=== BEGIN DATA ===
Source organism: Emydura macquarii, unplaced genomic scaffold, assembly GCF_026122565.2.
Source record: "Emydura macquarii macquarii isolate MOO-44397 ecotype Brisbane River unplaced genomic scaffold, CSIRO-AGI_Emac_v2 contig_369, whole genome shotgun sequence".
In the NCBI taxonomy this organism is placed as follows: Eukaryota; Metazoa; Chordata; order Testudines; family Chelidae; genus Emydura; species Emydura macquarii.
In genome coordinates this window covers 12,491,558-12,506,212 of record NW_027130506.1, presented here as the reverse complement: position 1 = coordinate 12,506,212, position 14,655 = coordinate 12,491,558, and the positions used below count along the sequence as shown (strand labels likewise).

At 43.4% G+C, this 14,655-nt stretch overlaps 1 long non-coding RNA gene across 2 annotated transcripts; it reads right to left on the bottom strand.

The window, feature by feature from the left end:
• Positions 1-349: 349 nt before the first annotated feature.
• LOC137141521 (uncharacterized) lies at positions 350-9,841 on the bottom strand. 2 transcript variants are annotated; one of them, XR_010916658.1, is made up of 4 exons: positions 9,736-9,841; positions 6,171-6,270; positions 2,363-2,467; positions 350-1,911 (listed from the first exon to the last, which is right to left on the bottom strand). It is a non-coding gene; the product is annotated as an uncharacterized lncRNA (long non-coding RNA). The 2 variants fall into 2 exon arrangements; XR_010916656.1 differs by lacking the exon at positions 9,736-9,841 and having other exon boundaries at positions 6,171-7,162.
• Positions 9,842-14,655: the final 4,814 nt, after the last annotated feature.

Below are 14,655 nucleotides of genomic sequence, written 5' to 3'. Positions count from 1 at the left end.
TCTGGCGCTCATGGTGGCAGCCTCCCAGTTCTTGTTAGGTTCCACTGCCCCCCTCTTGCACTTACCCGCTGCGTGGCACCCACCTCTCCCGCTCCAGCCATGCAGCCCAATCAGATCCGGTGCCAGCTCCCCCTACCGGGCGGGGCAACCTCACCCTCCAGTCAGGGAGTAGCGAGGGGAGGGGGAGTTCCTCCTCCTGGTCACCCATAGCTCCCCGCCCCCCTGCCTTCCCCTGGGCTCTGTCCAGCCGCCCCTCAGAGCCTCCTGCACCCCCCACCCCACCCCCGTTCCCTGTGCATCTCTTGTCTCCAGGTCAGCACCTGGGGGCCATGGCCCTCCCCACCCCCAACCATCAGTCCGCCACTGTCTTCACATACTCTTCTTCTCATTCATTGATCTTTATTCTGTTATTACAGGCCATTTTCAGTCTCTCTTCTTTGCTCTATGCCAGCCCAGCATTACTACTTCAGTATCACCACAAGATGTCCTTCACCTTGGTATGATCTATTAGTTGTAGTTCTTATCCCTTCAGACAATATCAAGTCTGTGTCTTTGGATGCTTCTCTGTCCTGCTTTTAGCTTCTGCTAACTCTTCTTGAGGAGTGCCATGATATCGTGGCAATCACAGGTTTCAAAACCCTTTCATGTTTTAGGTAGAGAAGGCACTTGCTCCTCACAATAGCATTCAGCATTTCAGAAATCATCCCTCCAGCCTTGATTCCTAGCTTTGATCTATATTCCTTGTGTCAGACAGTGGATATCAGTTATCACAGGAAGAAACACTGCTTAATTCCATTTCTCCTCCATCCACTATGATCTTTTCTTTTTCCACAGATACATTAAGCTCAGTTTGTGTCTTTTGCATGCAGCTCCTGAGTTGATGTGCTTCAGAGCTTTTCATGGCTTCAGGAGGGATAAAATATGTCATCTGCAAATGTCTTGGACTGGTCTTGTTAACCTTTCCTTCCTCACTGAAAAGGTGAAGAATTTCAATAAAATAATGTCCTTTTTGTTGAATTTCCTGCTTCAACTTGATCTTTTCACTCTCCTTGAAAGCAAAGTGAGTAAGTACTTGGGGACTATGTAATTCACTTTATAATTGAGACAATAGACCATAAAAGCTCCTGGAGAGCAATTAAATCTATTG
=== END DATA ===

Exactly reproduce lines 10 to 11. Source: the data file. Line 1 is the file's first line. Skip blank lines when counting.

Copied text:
Below are 14,655 nucleotides of genomic sequence, written 5' to 3'. Positions count from 1 at the left end.
TCTGGCGCTCATGGTGGCAGCCTCCCAGTTCTTGTTAGGTTCCACTGCCCCCCTCTTGCACTTACCCGCTGCGTGGCACCCACCTCTCCCGCTCCAGCCATGCAGCCCAATCAGATCCGGTGCCAGCTCCCCCTACCGGGCGGGGCAACCTCACCCTCCAGTCAGGGAGTAGCGAGGGGAGGGGGAGTTCCTCCTCCTGGTCACCCATAGCTCCCCGCCCCCCTGCCTTCCCCTGGGCTCTGTCCAGCCGCCCCTCAGAGCCTCCTGCACCCCCCACCCCACCCCCGTTCCCTGTGCATCTCTTGTCTCCAGGTCAGCACCTGGGGGCCATGGCCCTCCCCACCCCCAACCATCAGTCCGCCACTGTCTTCACATACTCTTCTTCTCATTCATTGATCTTTATTCTGTTATTACAGGCCATTTTCAGTCTCTCTTCTTTGCTCTATGCCAGCCCAGCATTACTACTTCAGTATCACCACAAGATGTCCTTCACCTTGGTATGATCTATTAGTTGTAGTTCTTATCCCTTCAGACAATATCAAGTCTGTGTCTTTGGATGCTTCTCTGTCCTGCTTTTAGCTTCTGCTAACTCTTCTTGAGGAGTGCCATGATATCGTGGCAATCACAGGTTTCAAAACCCTTTCATGTTTTAGGTAGAGAAGGCACTTGCTCCTCACAATAGCATTCAGCATTTCAGAAATCATCCCTCCAGCCTTGATTCCTAGCTTTGATCTATATTCCTTGTGTCAGACAGTGGATATCAGTTATCACAGGAAGAAACACTGCTTAATTCCATTTCTCCTCCATCCACTATGATCTTTTCTTTTTCCACAGATACATTAAGCTCAGTTTGTGTCTTTTGCATGCAGCTCCTGAGTTGATGTGCTTCAGAGCTTTTCATGGCTTCAGGAGGGATAAAATATGTCATCTGCAAATGTCTTGGACTGGTCTTGTTAACCTTTCCTTCCTCACTGAAAAGGTGAAGAATTTCAATAAAATAATGTCCTTTTTGTTGAATTTCCTGCTTCAACTTGATCTTTTCACTCTCCTTGAAAGCAAAGTGAGTAAGTACTTGGGGACTATGTAATTCACTTTATAATTGAGACAATAGACCATAAAAGCTCCTGGAGAGCAATTAAATCTATTG